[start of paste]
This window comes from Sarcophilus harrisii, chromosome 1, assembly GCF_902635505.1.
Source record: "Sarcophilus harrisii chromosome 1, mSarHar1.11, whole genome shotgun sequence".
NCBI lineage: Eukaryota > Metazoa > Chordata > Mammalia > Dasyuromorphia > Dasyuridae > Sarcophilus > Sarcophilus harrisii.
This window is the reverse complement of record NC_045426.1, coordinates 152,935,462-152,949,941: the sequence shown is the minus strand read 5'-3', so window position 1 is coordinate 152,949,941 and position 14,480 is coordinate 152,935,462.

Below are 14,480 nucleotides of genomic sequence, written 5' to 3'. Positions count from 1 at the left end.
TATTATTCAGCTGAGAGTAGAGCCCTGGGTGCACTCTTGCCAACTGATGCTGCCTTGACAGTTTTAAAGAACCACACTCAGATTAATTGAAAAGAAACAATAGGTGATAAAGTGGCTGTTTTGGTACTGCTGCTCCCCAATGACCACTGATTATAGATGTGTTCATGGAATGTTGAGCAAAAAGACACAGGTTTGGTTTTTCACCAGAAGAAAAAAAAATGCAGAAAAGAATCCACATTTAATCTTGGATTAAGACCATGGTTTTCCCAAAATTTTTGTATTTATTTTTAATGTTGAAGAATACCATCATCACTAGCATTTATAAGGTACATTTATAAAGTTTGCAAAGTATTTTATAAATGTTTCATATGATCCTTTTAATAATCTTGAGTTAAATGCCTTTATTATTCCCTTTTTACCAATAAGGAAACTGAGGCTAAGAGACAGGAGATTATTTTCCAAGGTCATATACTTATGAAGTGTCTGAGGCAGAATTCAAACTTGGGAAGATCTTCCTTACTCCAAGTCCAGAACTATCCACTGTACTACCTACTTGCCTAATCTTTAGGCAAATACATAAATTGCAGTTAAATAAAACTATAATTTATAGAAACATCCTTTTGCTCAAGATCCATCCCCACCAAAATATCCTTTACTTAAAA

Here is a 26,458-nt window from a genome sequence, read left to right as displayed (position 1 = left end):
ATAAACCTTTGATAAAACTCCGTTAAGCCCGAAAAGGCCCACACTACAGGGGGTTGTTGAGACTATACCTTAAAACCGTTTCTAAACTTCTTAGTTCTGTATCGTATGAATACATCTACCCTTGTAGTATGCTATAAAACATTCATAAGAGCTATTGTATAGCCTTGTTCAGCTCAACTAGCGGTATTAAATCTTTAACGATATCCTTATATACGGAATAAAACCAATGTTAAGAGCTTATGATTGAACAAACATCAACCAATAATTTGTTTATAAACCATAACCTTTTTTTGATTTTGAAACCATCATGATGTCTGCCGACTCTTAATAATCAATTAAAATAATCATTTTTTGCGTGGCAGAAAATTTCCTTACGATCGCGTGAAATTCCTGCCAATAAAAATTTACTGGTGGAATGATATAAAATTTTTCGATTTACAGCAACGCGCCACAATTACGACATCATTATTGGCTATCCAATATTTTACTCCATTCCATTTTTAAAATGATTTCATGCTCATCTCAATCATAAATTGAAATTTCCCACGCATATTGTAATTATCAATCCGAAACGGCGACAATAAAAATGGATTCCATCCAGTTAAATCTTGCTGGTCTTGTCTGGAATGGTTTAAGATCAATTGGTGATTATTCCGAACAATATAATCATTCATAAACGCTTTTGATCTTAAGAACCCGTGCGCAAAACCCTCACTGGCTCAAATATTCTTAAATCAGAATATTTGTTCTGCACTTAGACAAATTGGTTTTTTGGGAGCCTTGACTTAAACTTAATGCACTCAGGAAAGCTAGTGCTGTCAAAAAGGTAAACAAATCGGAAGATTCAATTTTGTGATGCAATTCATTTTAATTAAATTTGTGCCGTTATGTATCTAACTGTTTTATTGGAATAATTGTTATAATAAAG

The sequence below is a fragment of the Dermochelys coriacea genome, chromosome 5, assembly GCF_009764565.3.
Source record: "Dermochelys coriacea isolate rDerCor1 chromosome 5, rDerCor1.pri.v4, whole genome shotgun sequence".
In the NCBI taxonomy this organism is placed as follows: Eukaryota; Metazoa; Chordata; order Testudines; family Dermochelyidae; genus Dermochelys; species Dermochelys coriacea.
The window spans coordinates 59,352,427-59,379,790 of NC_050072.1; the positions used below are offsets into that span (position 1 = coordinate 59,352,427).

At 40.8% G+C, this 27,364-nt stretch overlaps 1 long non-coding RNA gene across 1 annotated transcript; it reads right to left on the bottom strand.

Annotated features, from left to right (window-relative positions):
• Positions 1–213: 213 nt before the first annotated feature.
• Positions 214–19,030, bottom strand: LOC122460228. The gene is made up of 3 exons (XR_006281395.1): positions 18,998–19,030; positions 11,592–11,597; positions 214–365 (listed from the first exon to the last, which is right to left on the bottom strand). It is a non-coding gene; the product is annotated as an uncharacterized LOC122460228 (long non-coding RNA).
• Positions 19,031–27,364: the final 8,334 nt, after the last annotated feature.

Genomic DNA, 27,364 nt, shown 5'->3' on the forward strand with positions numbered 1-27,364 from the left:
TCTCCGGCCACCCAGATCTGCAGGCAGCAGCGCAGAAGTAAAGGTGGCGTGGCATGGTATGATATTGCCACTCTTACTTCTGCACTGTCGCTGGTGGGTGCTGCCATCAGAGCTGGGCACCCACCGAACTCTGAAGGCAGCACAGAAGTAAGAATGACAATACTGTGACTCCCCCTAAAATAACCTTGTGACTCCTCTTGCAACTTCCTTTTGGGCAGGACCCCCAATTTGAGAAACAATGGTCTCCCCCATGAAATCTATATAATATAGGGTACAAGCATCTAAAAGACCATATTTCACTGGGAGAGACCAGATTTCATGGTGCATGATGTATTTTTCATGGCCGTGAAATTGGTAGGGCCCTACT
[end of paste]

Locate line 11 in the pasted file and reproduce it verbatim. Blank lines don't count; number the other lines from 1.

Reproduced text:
In the NCBI taxonomy this organism is placed as follows: Eukaryota; Metazoa; Chordata; order Testudines; family Dermochelyidae; genus Dermochelys; species Dermochelys coriacea.